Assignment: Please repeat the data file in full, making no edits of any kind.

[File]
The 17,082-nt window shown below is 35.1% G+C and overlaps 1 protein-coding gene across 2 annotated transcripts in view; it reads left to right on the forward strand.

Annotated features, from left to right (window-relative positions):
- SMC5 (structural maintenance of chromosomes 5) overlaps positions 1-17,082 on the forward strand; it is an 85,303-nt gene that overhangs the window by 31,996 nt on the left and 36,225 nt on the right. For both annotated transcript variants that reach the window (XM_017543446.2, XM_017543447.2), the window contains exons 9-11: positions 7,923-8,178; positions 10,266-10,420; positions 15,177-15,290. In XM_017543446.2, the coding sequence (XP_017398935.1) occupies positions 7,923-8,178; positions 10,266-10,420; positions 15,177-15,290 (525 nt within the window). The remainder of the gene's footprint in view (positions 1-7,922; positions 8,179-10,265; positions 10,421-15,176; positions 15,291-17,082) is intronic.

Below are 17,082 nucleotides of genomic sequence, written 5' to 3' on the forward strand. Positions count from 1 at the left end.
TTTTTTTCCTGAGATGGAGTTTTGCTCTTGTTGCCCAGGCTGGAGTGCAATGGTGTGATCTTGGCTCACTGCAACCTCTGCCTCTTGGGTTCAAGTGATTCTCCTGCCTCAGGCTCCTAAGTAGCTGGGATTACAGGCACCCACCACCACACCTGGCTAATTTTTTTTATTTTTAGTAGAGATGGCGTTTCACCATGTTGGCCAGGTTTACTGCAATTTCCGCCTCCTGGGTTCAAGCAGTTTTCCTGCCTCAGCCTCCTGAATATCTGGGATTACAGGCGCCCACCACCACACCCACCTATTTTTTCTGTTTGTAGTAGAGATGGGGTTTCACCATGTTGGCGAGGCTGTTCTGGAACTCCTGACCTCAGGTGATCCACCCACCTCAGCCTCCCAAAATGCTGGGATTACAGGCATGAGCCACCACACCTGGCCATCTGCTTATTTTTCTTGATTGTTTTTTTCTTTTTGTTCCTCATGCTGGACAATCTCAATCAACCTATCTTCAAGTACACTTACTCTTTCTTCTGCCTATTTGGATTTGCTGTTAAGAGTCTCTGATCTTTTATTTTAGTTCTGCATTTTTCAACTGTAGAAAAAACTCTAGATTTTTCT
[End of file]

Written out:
The 17,082-nt window shown below is 35.1% G+C and overlaps 1 protein-coding gene across 2 annotated transcripts in view; it reads left to right on the forward strand.

Annotated features, from left to right (window-relative positions):
- SMC5 (structural maintenance of chromosomes 5) overlaps positions 1-17,082 on the forward strand; it is an 85,303-nt gene that overhangs the window by 31,996 nt on the left and 36,225 nt on the right. For both annotated transcript variants that reach the window (XM_017543446.2, XM_017543447.2), the window contains exons 9-11: positions 7,923-8,178; positions 10,266-10,420; positions 15,177-15,290. In XM_017543446.2, the coding sequence (XP_017398935.1) occupies positions 7,923-8,178; positions 10,266-10,420; positions 15,177-15,290 (525 nt within the window). The remainder of the gene's footprint in view (positions 1-7,922; positions 8,179-10,265; positions 10,421-15,176; positions 15,291-17,082) is intronic.

Below are 17,082 nucleotides of genomic sequence, written 5' to 3' on the forward strand. Positions count from 1 at the left end.
TTTTTTTCCTGAGATGGAGTTTTGCTCTTGTTGCCCAGGCTGGAGTGCAATGGTGTGATCTTGGCTCACTGCAACCTCTGCCTCTTGGGTTCAAGTGATTCTCCTGCCTCAGGCTCCTAAGTAGCTGGGATTACAGGCACCCACCACCACACCTGGCTAATTTTTTTTATTTTTAGTAGAGATGGCGTTTCACCATGTTGGCCAGGTTTACTGCAATTTCCGCCTCCTGGGTTCAAGCAGTTTTCCTGCCTCAGCCTCCTGAATATCTGGGATTACAGGCGCCCACCACCACACCCACCTATTTTTTCTGTTTGTAGTAGAGATGGGGTTTCACCATGTTGGCGAGGCTGTTCTGGAACTCCTGACCTCAGGTGATCCACCCACCTCAGCCTCCCAAAATGCTGGGATTACAGGCATGAGCCACCACACCTGGCCATCTGCTTATTTTTCTTGATTGTTTTTTTCTTTTTGTTCCTCATGCTGGACAATCTCAATCAACCTATCTTCAAGTACACTTACTCTTTCTTCTGCCTATTTGGATTTGCTGTTAAGAGTCTCTGATCTTTTATTTTAGTTCTGCATTTTTCAACTGTAGAAAAAACTCTAGATTTTTCT